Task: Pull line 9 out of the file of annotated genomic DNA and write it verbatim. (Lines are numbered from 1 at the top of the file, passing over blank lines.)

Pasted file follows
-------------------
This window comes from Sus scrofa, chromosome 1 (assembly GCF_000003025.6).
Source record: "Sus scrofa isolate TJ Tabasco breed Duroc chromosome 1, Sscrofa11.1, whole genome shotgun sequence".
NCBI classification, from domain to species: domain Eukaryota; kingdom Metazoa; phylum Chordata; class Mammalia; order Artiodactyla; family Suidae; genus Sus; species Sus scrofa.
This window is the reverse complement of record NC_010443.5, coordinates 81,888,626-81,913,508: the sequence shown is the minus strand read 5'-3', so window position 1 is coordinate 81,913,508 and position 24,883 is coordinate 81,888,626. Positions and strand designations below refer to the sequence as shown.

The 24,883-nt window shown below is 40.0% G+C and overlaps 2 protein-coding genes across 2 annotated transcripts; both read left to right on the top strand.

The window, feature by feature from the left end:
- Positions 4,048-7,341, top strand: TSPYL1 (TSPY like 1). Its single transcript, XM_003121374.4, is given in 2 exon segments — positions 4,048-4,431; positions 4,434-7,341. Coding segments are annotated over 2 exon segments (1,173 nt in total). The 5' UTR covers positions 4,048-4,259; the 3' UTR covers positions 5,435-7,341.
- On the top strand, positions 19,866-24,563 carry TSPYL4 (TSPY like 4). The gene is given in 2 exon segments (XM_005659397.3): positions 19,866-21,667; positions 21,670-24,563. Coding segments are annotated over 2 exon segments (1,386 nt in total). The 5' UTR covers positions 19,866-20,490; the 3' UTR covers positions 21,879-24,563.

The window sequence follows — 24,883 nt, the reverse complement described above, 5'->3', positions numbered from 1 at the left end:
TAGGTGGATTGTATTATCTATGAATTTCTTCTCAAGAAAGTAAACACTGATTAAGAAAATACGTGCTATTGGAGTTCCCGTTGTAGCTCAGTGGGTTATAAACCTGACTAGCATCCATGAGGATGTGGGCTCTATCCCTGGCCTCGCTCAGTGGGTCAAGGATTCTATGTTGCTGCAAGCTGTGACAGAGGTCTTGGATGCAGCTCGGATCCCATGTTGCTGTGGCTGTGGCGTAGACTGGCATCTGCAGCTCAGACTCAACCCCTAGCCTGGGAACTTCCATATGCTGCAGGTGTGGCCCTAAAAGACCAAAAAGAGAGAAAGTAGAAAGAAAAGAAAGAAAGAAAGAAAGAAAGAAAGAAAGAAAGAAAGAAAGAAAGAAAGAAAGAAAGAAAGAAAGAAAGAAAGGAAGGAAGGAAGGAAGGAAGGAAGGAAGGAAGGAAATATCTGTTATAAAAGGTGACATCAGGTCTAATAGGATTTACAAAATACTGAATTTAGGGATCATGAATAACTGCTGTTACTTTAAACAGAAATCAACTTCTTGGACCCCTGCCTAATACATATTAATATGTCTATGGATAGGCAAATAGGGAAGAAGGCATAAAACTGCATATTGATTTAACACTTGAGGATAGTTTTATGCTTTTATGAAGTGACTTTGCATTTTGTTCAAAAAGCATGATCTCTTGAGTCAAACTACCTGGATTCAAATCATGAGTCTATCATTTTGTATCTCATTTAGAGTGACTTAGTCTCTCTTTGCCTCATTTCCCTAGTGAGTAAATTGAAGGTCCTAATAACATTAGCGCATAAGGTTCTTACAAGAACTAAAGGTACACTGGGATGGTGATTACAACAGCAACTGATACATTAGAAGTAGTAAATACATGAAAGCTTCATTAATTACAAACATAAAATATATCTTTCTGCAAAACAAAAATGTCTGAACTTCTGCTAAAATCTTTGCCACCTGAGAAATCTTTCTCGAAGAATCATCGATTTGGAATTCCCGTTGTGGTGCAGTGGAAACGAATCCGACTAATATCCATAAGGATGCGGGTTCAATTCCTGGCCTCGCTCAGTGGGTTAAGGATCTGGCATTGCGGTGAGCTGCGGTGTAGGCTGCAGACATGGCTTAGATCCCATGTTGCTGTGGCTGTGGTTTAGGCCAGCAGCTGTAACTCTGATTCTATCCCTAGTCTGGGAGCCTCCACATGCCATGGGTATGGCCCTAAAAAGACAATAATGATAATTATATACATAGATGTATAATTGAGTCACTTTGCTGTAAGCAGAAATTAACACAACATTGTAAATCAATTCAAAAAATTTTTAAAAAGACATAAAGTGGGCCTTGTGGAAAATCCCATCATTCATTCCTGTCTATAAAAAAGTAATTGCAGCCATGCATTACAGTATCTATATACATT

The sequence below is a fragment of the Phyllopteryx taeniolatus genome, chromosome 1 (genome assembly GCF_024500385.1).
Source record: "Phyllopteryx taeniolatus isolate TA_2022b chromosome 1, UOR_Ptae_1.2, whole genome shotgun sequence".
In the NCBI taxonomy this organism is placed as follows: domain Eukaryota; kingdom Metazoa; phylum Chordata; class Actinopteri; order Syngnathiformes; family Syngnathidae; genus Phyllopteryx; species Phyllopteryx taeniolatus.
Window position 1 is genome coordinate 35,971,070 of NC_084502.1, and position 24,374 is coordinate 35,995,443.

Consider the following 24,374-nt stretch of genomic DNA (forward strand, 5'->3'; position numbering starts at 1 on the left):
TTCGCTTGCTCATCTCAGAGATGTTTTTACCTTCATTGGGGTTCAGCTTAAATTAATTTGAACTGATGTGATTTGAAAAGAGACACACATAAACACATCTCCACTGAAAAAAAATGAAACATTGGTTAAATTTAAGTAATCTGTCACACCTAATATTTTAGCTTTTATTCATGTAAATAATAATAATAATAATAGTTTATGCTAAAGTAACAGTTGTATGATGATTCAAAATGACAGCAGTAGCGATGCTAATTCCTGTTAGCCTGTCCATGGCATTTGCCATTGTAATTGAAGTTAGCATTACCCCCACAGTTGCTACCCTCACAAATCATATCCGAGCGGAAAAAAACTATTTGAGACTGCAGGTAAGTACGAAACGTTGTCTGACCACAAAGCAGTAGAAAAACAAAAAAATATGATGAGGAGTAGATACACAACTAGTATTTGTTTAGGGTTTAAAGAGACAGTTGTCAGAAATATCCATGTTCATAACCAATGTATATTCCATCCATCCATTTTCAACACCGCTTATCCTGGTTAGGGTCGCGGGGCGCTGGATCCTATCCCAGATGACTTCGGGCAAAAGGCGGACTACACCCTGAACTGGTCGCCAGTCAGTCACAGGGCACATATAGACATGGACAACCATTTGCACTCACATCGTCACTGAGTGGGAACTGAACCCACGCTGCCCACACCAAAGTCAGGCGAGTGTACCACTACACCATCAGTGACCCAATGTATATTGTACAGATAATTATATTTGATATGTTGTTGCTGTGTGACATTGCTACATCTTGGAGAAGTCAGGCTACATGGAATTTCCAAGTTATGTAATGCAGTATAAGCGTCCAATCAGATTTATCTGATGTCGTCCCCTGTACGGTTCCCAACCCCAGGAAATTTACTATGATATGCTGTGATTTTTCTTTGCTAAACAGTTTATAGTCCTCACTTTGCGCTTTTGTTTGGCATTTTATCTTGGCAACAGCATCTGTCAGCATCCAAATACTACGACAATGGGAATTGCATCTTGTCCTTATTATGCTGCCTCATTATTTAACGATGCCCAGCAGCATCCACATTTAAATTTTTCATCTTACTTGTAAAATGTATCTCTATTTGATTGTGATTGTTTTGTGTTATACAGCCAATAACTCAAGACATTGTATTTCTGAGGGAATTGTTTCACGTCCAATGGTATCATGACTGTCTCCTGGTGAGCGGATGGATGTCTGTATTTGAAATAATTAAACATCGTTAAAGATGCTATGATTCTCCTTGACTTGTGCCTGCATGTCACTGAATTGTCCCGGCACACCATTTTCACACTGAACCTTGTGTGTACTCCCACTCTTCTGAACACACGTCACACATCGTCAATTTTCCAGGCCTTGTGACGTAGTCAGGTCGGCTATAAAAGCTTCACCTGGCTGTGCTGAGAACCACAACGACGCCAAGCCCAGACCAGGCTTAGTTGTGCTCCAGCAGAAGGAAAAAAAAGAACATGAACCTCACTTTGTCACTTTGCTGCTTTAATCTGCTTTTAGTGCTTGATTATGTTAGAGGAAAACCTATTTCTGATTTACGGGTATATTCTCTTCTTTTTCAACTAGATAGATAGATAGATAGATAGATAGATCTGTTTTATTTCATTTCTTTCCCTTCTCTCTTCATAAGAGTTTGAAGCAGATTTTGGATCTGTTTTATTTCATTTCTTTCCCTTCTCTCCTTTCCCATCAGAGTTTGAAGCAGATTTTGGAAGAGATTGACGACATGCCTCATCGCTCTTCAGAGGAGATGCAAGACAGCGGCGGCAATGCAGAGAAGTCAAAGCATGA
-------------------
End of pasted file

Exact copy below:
The window sequence follows — 24,883 nt, the reverse complement described above, 5'->3', positions numbered from 1 at the left end: